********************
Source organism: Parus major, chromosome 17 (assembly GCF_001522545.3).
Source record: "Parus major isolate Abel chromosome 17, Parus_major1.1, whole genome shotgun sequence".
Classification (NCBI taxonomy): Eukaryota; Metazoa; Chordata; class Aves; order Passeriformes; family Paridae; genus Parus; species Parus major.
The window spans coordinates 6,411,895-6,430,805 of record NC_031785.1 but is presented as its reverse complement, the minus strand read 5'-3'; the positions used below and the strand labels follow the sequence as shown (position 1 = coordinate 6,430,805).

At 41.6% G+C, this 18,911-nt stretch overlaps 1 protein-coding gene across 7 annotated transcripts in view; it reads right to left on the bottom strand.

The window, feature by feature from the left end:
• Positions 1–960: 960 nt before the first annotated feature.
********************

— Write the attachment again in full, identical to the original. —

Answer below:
Source organism: Parus major, chromosome 17 (assembly GCF_001522545.3).
Source record: "Parus major isolate Abel chromosome 17, Parus_major1.1, whole genome shotgun sequence".
Classification (NCBI taxonomy): Eukaryota; Metazoa; Chordata; class Aves; order Passeriformes; family Paridae; genus Parus; species Parus major.
The window spans coordinates 6,411,895-6,430,805 of record NC_031785.1 but is presented as its reverse complement, the minus strand read 5'-3'; the positions used below and the strand labels follow the sequence as shown (position 1 = coordinate 6,430,805).

At 41.6% G+C, this 18,911-nt stretch overlaps 1 protein-coding gene across 7 annotated transcripts in view; it reads right to left on the bottom strand.

The window, feature by feature from the left end:
• Positions 1–960: 960 nt before the first annotated feature.